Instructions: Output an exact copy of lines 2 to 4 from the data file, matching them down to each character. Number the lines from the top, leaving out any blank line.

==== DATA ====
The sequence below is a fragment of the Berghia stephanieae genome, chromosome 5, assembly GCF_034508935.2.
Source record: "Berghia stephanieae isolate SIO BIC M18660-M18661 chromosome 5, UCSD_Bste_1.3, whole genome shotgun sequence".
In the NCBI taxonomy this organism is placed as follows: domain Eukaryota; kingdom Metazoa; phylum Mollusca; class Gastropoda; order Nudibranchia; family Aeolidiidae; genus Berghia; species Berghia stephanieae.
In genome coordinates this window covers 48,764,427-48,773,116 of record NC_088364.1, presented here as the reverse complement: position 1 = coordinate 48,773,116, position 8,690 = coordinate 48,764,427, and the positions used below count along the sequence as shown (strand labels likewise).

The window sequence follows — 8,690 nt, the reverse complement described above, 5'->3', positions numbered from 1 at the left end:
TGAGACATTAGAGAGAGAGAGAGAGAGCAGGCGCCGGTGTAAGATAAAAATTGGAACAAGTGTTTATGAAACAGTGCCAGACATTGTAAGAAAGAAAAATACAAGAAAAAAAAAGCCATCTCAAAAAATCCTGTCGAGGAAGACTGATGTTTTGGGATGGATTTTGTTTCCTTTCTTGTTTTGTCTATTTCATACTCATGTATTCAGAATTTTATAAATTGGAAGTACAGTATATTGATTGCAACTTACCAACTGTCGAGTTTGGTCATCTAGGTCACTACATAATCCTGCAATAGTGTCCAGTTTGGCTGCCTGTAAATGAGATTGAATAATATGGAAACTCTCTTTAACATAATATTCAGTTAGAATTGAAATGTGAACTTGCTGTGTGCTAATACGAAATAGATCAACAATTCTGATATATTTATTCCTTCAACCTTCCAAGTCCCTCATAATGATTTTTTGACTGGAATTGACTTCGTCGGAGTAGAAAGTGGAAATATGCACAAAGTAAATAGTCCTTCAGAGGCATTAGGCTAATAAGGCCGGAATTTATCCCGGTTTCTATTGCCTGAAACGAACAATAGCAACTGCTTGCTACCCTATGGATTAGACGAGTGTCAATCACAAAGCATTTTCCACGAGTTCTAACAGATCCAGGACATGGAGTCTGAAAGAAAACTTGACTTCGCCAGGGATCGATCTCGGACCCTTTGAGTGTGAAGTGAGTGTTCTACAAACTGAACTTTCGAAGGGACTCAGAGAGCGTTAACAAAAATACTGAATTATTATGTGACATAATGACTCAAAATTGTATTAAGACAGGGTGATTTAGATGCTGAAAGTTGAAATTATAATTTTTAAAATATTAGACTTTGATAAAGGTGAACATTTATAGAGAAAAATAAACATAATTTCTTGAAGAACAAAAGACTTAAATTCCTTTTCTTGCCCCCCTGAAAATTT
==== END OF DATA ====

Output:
Source record: "Berghia stephanieae isolate SIO BIC M18660-M18661 chromosome 5, UCSD_Bste_1.3, whole genome shotgun sequence".
In the NCBI taxonomy this organism is placed as follows: domain Eukaryota; kingdom Metazoa; phylum Mollusca; class Gastropoda; order Nudibranchia; family Aeolidiidae; genus Berghia; species Berghia stephanieae.
In genome coordinates this window covers 48,764,427-48,773,116 of record NC_088364.1, presented here as the reverse complement: position 1 = coordinate 48,773,116, position 8,690 = coordinate 48,764,427, and the positions used below count along the sequence as shown (strand labels likewise).